Richard Roeper's Top 10 Boosts 'The Town' and 'Somewhere'
True, Richard Roeper's No. 1 movie is Inception, but he does more potential Oscar good for Sofia Coppola and Ben Affleck.
Since the most influential encomium on Roeper's Top 10 list is the tenth, let's list them in ascending order:
10. Somewhere. "Sofia Coppola returns to Lost in Translation territory...Stephen Dorff gives the performance of his career...Starts as a tale of debauchery and becomes one of the best movies about family that I've seen in recent years."
9. The King's Speech.
8. True Grit. "A far superior film to the 1969 edition that won John Wayne the Oscar." Too true. As The Hollywood Reporter noted in 1969, the intermittently inspired hack Henry Hathaway's True Grit was just "a massive bid to cap John Wayne's 40th year of stardom with an Academy Award." Critic David Thomson calls it an "unashamed" campaign for an Oscar that was "disheartening" and "unavoidable." The Coens' Oscar is not unavoidable, but it would not be disheartening, because they're infinitely more steeped in literature than Hathaway, and their movie more sensitively responsive to the Charles Portis novel. "Joel [Coen] is an incredibly erudite guy," Jeff "The Dude" Dowd recently told me. "He read True Grit and said, 'Holy shit, there's more of a story here than in the John Wayne movie."
7. 127 Hours. "Lots of you have been shying away from this movie beause you think it's about a guy who cuts his arm off to save his own life. That's like saying It's a Wonderful Life is about a guy who gets drunk and wrecks his car."
6. Toy Story 3. "If you're not moved by the final scene in this movie, check your pulse."
5. The Town. "Affleck gives one of the best performances of his career...like a blue-collar version of Michael Mann's Heat." Now that it's out on DVD and on demand, Roeper's opinion might generate Oscar heat.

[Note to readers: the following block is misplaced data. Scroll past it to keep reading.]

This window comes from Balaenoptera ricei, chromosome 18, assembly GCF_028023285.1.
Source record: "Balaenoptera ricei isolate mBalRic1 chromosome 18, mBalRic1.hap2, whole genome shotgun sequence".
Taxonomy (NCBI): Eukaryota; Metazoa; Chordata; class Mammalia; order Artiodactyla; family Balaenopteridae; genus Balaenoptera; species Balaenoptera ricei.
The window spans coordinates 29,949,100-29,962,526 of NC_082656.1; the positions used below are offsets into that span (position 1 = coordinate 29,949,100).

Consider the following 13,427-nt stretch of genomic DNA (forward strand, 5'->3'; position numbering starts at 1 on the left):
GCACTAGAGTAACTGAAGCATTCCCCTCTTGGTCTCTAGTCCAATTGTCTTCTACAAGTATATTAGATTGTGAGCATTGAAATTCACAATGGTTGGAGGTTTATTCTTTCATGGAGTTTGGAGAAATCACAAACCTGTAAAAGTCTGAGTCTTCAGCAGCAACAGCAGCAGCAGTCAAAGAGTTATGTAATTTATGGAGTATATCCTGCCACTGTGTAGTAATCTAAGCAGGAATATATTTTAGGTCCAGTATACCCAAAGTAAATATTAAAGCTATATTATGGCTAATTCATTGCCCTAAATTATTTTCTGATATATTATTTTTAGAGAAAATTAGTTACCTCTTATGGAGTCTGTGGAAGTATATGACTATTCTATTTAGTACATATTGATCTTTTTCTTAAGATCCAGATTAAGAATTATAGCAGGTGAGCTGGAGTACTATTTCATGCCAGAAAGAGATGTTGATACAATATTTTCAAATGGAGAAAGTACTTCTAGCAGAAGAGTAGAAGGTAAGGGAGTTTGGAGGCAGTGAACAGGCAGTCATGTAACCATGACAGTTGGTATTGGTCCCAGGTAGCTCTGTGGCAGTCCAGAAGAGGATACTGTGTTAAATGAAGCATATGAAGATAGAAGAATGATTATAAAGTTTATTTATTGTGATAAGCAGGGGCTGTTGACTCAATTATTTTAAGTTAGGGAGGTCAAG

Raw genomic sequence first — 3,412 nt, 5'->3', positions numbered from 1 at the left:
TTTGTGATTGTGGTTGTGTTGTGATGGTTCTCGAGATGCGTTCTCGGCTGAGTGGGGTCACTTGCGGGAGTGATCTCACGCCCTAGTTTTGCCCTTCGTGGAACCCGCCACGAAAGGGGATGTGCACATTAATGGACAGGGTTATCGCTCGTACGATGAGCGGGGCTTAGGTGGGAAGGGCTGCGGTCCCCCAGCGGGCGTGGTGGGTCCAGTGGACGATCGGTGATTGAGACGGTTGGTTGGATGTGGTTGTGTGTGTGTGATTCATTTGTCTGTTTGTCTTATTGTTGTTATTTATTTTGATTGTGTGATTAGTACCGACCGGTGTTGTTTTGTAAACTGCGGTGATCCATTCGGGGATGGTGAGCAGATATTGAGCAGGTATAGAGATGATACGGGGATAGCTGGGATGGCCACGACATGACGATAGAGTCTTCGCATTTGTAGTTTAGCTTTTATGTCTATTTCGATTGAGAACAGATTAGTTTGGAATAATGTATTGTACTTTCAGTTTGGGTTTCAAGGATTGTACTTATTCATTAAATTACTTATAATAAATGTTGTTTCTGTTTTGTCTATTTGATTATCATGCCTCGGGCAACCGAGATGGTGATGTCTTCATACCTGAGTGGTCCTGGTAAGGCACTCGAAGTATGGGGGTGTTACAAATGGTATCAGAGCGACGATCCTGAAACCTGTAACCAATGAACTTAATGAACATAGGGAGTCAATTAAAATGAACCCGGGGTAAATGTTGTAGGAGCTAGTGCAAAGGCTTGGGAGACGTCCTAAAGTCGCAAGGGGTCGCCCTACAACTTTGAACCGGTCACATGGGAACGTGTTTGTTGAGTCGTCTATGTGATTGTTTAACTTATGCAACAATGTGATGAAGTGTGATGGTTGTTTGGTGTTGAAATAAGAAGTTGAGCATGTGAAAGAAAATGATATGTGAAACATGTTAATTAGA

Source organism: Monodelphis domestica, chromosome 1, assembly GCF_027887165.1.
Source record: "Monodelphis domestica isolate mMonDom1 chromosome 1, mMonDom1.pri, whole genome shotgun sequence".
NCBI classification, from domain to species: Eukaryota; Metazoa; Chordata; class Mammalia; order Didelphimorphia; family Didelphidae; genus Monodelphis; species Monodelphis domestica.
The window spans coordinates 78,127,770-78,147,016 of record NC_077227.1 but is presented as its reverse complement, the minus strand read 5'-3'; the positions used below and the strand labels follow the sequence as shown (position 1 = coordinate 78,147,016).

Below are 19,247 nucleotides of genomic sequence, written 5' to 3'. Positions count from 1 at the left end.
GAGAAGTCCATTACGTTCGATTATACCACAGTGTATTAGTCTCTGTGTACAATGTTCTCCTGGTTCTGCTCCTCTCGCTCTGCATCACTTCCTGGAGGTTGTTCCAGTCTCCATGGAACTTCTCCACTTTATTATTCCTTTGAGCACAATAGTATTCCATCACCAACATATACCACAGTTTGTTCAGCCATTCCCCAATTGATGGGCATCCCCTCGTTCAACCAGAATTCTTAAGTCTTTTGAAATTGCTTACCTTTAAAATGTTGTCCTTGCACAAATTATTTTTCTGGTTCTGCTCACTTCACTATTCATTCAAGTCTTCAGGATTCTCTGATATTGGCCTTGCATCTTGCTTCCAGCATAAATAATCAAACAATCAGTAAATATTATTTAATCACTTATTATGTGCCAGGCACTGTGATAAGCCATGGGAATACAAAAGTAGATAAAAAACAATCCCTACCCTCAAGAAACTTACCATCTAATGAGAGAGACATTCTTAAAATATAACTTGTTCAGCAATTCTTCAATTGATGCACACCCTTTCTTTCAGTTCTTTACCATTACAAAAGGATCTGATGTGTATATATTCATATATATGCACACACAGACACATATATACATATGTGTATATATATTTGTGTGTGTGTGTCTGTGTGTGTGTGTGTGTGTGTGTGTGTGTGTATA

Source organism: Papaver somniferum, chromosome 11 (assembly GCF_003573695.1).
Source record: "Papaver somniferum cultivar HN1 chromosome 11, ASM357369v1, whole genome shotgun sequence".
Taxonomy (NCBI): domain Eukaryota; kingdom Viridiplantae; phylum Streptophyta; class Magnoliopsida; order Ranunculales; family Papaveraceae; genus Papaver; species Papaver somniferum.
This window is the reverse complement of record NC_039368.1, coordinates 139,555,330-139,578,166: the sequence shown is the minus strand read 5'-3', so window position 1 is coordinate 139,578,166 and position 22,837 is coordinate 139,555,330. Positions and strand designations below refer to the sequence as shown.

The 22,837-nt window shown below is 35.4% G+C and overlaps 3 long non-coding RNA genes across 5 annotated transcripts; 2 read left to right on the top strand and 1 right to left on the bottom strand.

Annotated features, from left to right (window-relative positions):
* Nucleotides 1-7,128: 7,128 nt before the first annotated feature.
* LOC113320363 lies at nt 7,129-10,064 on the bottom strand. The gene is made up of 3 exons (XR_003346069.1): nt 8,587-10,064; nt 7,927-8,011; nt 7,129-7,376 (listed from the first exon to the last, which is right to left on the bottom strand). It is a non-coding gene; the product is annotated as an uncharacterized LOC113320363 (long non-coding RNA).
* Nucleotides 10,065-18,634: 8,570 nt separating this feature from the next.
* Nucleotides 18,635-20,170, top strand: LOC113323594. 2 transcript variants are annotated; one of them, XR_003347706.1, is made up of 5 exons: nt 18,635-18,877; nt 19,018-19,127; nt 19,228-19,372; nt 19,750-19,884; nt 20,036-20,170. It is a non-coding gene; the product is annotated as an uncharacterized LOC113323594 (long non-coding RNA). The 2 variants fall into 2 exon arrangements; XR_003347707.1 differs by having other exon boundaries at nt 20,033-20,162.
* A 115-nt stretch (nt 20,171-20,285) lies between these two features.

4. The Kids Are All Right. "Julianne Moore is just as excellent." (Which is why it's a crime she'll be shut out in Annette's favor.)
3. The Social Network. "Electric, mesmerizing...the Citizen Kane of modern social media movies." (Um, which movies are those?)
2. The Fighter. "I haven't been this inspired by a boxing film since the original Rocky."
1. Inception. "A century from now movie lovers will be debating this great, great film." Hm, sounds like Pauline Kael's claim that Last Tango in Paris is a movie people will be arguing about "for as long as there are movies." But people are sure debating Inception now, and making a movie people want to see many times, to make sure they finally get the convoluted plot, may be the marketing masterstroke of the year.
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Scott, whose THR coverage appears both in print and online, is one of the film industry's most experienced and trusted awards analysts, and possesses one of the strongest track records at forecasting the Oscars. His best showings came in 2006 (when he called 21 of 24 winners) and 2004 (when he called 20 of 24 winners); he was also the only pundit to project long-shot best picture nominations for The Reader (2008), The Blind Side (2009) and Extremely Loud and Incredibly Close (2011). An alumnus of Brandeis University, he previously ran "The Feinberg Files" blog for the Los Angeles Times. He is now a voting member of both the Broadcast Film Critics Association and the Broadcast Television Journalists Association, and is writing a book about film history for young people for which he has interviewed more than 350 high-profile Hollywood figures.
Gregg contributes awards news, features online, and "The Race" column in print.
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